19 Feb 2012

Review: "The City & The City" by China Miéville

China Miéville must be one of the coolest names ever! I came across his book "Kraken" in a book shop and the author's name alone was enough to have me curious: I had to read something by the author with the fascinating name. In the end I went for "The City & The City" as I have seen it reviewed, praised and mentioned all over the blogosphere. It is one of those books that was a little bit difficult to get into... Possibly because I was reading it in public transport and kept being interrupted but once I had read the first few pages, I was captured by the story.

Inspector Tyador Borlu is a classic cop. He works in the Extreme Crime Squad in Beszel, an Eastern European city located somewhere in the near region of Hungary. When a young, unknown woman is found murdered, Borlu is assigned to the case and he very quickly realizes that something is not what it seems like and that this case may transcends the borders of Beszel.
So an international crime fiction, you now think? Oh no my dear, it is much more than that. The nearest neighbor to Beszel is the city Ul Qoma. Actually, neighbors is note the correct term, the two city are arch-enemies and interwoven in the most intricate way imaginable. Once it was one city but it was divided, a bit, I imagine, like it happened to Berlin. However, the division did not happen by somebody drawing a clear line, instead each building, each square meter was assigned to either Beszel or Ul Qoma and now it is up to the good Ul Qoman and Besz citizens to unsee the parts of their daily lives that lies in another city. Difficult to fathom? A bit, at first, but also fascinating and incredibly addictive.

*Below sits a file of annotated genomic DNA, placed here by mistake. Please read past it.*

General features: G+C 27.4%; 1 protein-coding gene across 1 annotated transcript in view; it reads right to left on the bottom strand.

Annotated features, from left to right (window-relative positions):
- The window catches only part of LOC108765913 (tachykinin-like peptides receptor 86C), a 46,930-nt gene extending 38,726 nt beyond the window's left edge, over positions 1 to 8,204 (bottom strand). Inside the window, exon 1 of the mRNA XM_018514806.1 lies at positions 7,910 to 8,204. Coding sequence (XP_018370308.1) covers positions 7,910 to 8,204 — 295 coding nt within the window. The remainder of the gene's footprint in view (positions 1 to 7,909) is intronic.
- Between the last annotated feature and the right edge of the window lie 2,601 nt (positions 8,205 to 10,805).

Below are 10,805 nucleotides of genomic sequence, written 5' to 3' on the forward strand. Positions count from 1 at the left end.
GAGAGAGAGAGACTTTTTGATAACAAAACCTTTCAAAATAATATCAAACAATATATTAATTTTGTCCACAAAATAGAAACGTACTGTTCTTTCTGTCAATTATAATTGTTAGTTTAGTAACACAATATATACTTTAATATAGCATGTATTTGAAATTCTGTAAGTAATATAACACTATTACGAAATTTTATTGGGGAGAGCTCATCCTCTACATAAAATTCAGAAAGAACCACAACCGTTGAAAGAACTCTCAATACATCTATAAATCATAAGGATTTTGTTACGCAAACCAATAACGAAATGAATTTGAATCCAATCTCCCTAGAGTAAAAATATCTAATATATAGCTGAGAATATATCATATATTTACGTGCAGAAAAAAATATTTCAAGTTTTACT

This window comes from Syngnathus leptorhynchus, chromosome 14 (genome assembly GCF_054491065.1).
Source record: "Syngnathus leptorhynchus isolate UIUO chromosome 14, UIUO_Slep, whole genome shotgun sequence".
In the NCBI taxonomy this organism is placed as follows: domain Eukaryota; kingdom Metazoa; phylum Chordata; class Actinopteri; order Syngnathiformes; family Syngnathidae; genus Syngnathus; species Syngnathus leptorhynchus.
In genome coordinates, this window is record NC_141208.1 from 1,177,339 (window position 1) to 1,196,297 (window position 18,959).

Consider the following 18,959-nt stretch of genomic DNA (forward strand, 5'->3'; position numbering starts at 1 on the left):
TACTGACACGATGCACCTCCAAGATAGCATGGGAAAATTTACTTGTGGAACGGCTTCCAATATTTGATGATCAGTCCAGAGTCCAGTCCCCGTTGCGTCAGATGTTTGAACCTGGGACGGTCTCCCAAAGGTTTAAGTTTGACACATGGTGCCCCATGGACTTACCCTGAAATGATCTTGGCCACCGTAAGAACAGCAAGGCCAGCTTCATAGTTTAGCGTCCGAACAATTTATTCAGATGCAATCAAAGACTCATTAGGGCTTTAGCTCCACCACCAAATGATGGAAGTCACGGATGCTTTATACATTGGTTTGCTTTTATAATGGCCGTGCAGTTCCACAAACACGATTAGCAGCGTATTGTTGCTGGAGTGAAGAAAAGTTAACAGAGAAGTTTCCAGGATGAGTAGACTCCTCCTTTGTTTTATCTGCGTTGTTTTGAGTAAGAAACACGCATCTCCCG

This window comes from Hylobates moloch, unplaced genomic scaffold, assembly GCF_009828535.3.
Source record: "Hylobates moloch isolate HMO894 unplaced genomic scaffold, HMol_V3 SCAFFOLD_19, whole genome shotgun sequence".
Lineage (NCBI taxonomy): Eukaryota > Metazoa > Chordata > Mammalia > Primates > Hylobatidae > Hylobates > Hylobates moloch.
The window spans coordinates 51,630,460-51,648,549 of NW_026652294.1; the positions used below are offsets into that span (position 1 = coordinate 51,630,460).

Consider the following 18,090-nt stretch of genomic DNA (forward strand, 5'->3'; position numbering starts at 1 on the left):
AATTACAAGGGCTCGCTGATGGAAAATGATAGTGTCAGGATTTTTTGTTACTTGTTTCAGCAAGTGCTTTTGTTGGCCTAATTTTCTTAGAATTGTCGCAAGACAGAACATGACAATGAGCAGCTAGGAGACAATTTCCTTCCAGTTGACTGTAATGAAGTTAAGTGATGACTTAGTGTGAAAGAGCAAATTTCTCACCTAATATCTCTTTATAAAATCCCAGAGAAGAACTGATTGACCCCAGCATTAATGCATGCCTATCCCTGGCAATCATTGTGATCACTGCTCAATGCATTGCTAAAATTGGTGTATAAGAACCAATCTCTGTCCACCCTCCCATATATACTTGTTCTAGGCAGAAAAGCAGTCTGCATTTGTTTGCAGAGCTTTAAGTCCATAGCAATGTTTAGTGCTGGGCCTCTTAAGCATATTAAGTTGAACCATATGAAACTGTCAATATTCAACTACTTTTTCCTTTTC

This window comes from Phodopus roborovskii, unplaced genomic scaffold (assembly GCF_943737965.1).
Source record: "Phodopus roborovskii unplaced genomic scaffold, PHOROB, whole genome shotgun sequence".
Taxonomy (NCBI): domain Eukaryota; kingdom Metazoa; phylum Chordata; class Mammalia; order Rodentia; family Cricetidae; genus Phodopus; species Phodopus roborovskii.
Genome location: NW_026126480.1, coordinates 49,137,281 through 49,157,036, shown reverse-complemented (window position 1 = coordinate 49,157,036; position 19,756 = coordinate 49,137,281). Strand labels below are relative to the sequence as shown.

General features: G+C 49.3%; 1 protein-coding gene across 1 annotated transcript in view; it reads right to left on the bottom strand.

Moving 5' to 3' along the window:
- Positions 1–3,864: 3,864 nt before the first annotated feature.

The story itself is a true crime story, with each page the reader is taken deeper and deeper into the realms of Ul Qoma and Beszel as Borlu uncovers the identity of the young woman and follows her trail across the border to the university in Ul Qoma. It turns out that the young woman, Mahalia Geary, was a student specializing in archeology but spending more time pursuing old folk tales about Orciny, a city in between the two cities and something that comes very close to being illegal.

"The City & The City" is an amazing piece of urban, weird fiction. It is something special in the best sense of the word. The way it explores the Eastern European legacies of division (Czech Republic and Slovakia), secret police (Eastern Germany) and bureucracy  is fascinating because it takes these things to a whole new level, introducing the scary secret service Breach that steps into action whenever the two cities inevitably clash and one becomes aware of the other.
The crime story is good, though the ending was a little bit disappointing because I had seen it coming. It  could have been more radical, more extreme and more fantastical - that would have worked better for me. But as a whole it is a stunning book. It could actually be quite a contender for my top ten books of 2012 and I hope that you will give it a try.

Read it if: You have a fascination with Eastern Europe and like weird, urban fiction that challenges your imagination. If you enjoyed "Purge" by Sofi Oksanen or "Neverwhere" by Neil Gaiman.

1 comment:

  1. Every once in a while Mieville does something I don't think was the best choice, but I love, love, love his books, his mind, his unique look at things. The City and the City is one of my favorites, but also his 2011 release, Embassytown is amazing.